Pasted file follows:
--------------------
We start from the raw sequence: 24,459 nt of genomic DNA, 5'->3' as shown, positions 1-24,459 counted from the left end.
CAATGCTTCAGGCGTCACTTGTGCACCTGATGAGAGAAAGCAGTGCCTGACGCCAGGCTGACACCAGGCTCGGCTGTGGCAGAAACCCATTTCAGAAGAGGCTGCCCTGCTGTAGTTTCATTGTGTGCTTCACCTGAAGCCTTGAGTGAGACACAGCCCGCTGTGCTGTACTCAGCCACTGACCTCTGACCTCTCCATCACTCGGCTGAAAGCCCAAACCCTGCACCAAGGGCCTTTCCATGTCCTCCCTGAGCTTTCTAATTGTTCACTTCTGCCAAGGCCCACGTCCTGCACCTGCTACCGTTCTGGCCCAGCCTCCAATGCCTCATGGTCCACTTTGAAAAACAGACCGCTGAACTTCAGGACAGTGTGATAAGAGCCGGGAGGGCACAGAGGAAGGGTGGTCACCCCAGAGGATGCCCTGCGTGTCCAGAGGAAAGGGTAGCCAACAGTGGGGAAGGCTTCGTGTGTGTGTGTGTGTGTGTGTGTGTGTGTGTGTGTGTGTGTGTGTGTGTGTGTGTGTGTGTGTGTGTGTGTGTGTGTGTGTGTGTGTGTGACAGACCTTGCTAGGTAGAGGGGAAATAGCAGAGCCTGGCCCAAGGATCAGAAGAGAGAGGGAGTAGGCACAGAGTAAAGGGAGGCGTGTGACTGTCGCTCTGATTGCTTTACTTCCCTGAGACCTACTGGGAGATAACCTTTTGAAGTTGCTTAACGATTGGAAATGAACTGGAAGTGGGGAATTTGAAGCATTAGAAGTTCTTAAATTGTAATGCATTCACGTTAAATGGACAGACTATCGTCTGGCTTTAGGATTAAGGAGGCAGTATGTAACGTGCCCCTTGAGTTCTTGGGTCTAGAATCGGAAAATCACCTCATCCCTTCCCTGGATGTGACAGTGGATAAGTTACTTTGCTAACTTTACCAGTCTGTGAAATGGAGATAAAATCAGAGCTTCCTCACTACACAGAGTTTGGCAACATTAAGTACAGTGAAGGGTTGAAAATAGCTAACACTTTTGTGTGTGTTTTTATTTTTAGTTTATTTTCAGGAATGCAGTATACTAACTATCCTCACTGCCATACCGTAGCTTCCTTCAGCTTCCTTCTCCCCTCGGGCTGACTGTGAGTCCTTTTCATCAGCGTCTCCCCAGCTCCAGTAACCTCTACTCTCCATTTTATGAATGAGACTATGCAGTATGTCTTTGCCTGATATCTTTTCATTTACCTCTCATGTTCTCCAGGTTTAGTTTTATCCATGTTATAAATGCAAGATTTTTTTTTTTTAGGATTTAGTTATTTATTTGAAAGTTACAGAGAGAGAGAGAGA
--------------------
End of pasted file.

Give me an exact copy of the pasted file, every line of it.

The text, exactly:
We start from the raw sequence: 24,459 nt of genomic DNA, 5'->3' as shown, positions 1-24,459 counted from the left end.
CAATGCTTCAGGCGTCACTTGTGCACCTGATGAGAGAAAGCAGTGCCTGACGCCAGGCTGACACCAGGCTCGGCTGTGGCAGAAACCCATTTCAGAAGAGGCTGCCCTGCTGTAGTTTCATTGTGTGCTTCACCTGAAGCCTTGAGTGAGACACAGCCCGCTGTGCTGTACTCAGCCACTGACCTCTGACCTCTCCATCACTCGGCTGAAAGCCCAAACCCTGCACCAAGGGCCTTTCCATGTCCTCCCTGAGCTTTCTAATTGTTCACTTCTGCCAAGGCCCACGTCCTGCACCTGCTACCGTTCTGGCCCAGCCTCCAATGCCTCATGGTCCACTTTGAAAAACAGACCGCTGAACTTCAGGACAGTGTGATAAGAGCCGGGAGGGCACAGAGGAAGGGTGGTCACCCCAGAGGATGCCCTGCGTGTCCAGAGGAAAGGGTAGCCAACAGTGGGGAAGGCTTCGTGTGTGTGTGTGTGTGTGTGTGTGTGTGTGTGTGTGTGTGTGTGTGTGTGTGTGTGTGTGTGTGTGTGTGTGTGTGTGTGTGTGTGTGTGACAGACCTTGCTAGGTAGAGGGGAAATAGCAGAGCCTGGCCCAAGGATCAGAAGAGAGAGGGAGTAGGCACAGAGTAAAGGGAGGCGTGTGACTGTCGCTCTGATTGCTTTACTTCCCTGAGACCTACTGGGAGATAACCTTTTGAAGTTGCTTAACGATTGGAAATGAACTGGAAGTGGGGAATTTGAAGCATTAGAAGTTCTTAAATTGTAATGCATTCACGTTAAATGGACAGACTATCGTCTGGCTTTAGGATTAAGGAGGCAGTATGTAACGTGCCCCTTGAGTTCTTGGGTCTAGAATCGGAAAATCACCTCATCCCTTCCCTGGATGTGACAGTGGATAAGTTACTTTGCTAACTTTACCAGTCTGTGAAATGGAGATAAAATCAGAGCTTCCTCACTACACAGAGTTTGGCAACATTAAGTACAGTGAAGGGTTGAAAATAGCTAACACTTTTGTGTGTGTTTTTATTTTTAGTTTATTTTCAGGAATGCAGTATACTAACTATCCTCACTGCCATACCGTAGCTTCCTTCAGCTTCCTTCTCCCCTCGGGCTGACTGTGAGTCCTTTTCATCAGCGTCTCCCCAGCTCCAGTAACCTCTACTCTCCATTTTATGAATGAGACTATGCAGTATGTCTTTGCCTGATATCTTTTCATTTACCTCTCATGTTCTCCAGGTTTAGTTTTATCCATGTTATAAATGCAAGATTTTTTTTTTTTAGGATTTAGTTATTTATTTGAAAGTTACAGAGAGAGAGAGAGA